Central Illinois residents can expect higher natural gas bills this winter
Natural gas customers in Morton and across the Tri-County should expect significantly higher heating bills this winter.
Morton public works director Craig Loudermilk said the village’s municipal-owned gas company faces increased supply costs as the foreign market for liquefied natural gas (LNG) drives prices higher, an expense that will be reflected in residents’ utility bills.
“I would expect — and I've done a lot of calculations, obviously with a lot of assumptions in there — that you'll be (paying) 30% more is my estimate at this point than your winter 2020 bill on the natural gas portion,” said Loudermilk.
With the European and Asian LNG markets ranging between four and six times American prices, Loudermilk said pressure is on the U.S. to maximize exports and increase prices.
Loudermilk said he “100 percent” expects other natural gas providers in Illinois to pass their higher costs onto the consumers as well, noting natural gas storage levels and weather conditions also will be major factors in the prices.
He said in order for Morton to keep the higher costs at a minimum, and to guard against spikes, the village has “hedged” — or fixed its purchase price — for 60% of its estimated volume for November through March, and is looking to increase that percentage.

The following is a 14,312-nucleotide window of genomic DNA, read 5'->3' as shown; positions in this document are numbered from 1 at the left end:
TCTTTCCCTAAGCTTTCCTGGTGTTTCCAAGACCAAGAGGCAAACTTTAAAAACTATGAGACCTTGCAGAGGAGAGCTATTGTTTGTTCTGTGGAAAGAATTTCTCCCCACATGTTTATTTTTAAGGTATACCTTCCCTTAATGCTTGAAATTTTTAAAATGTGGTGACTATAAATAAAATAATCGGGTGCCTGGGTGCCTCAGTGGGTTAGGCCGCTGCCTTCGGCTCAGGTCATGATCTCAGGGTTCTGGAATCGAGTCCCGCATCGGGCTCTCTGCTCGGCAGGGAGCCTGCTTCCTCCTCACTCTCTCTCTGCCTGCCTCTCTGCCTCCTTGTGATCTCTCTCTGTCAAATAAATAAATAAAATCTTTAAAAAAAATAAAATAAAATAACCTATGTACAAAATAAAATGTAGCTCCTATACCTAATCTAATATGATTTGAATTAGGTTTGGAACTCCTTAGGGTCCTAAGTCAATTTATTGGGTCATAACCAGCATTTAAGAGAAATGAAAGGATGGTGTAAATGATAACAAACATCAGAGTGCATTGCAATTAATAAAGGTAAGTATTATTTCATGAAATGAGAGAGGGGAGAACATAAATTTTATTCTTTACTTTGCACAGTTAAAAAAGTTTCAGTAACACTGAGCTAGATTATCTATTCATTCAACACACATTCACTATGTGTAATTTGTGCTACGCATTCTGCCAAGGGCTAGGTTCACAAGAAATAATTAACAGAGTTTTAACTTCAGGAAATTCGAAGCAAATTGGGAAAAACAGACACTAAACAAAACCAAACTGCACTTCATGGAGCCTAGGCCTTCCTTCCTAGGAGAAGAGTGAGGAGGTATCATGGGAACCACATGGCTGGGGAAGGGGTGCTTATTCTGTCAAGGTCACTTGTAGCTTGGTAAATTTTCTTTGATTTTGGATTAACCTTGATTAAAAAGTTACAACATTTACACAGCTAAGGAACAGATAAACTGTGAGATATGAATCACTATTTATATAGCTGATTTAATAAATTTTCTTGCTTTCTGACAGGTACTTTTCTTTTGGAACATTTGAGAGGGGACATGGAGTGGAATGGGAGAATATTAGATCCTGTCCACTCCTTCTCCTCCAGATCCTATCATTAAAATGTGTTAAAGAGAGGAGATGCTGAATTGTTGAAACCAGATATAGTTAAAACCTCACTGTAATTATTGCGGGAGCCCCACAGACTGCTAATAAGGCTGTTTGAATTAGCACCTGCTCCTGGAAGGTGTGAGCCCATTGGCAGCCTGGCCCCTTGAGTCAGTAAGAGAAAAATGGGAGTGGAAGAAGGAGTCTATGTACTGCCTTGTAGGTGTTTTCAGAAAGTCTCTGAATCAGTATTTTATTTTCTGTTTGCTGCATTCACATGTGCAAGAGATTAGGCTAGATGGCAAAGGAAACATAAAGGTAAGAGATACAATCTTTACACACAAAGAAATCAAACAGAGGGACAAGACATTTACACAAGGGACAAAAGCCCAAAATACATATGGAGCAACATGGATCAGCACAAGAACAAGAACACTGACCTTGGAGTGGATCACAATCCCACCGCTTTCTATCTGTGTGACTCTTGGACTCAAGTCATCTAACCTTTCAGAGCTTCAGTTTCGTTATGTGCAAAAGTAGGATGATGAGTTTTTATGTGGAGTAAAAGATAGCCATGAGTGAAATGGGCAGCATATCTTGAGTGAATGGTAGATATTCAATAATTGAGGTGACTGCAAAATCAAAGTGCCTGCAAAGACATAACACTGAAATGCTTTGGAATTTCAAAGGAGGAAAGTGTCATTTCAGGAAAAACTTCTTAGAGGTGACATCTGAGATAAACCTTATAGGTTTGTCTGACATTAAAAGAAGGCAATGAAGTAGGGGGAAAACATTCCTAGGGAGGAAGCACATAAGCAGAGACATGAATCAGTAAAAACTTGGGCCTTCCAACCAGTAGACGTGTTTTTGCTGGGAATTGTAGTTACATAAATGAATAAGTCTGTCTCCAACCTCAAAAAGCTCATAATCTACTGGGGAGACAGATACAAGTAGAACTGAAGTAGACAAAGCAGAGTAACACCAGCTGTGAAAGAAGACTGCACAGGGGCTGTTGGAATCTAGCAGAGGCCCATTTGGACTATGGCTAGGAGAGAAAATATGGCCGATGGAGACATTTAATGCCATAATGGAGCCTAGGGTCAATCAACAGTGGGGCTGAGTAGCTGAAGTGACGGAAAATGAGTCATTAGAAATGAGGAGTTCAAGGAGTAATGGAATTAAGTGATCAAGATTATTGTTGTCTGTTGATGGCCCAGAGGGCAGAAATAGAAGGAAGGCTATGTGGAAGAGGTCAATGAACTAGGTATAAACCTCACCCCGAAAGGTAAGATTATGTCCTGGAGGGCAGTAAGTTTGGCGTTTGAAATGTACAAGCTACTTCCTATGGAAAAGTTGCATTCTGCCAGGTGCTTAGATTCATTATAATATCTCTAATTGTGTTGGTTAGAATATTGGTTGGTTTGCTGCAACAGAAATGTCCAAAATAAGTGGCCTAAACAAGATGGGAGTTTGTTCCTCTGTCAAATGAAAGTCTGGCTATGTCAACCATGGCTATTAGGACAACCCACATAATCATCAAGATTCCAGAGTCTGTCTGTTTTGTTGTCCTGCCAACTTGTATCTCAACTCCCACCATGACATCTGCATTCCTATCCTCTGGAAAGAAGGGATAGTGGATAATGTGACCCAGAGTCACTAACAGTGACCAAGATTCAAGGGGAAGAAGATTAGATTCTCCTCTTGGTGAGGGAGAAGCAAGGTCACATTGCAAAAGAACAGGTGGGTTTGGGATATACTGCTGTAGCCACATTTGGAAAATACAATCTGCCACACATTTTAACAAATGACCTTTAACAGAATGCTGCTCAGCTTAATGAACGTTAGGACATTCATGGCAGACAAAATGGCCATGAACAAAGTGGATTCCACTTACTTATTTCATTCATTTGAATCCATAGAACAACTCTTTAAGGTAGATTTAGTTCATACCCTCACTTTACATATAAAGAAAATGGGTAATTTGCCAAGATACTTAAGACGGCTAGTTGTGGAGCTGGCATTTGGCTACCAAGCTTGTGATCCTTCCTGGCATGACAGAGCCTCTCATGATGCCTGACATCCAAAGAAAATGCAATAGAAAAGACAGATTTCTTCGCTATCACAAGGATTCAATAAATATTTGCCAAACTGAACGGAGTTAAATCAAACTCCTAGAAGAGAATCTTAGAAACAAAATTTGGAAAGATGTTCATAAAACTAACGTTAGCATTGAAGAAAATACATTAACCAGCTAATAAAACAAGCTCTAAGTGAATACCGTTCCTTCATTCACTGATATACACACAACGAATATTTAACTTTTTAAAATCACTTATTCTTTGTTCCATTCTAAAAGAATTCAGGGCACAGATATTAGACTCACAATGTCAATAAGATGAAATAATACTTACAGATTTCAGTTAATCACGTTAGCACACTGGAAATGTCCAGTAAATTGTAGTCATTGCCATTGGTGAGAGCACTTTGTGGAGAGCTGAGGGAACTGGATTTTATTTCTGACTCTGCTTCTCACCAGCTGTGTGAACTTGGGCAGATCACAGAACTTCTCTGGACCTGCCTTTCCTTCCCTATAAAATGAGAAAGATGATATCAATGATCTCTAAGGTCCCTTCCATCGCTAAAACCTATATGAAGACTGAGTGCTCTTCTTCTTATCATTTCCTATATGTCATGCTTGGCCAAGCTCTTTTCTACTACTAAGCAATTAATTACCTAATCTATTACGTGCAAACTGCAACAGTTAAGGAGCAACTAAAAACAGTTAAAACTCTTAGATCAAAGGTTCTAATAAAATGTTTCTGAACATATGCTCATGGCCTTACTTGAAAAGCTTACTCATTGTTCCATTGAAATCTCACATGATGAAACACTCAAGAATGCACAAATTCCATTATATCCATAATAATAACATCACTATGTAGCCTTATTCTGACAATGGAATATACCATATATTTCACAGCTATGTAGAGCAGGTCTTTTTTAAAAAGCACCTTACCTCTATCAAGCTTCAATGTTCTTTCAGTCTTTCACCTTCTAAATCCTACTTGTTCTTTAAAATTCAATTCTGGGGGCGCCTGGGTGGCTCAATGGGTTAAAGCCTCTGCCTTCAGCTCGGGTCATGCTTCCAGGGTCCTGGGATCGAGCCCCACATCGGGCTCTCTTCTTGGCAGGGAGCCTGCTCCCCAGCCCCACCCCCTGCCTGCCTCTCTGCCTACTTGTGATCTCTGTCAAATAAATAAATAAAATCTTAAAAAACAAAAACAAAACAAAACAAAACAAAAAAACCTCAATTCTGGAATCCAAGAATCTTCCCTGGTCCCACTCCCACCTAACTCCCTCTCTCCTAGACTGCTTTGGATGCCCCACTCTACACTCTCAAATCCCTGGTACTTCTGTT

“We have a contract for storage in Oklahoma and I have access to that,” he said. “That will allow us another fixed of 10-15%. So right now we're headed 70-75%, and potentially looking to hedge another 10-15 to get us to 90%.”
With mild temperatures forecast for the region through the end of October, Loudermilk believes that will help the storage levels remain in their five-year average range.
Loudermilk said 2020 saw some of the lowest gas prices in more than a decade, and the rates have been fairly reasonable for about 13 years.
“On a gas commodity price, we're still $2-$3 below what we were at in that 2008-09 area,” said Loudermilk. “So we've had a heck of a run with gas prices being very low. Obviously, at some point that was going to come to an end. We hope this is not the end.”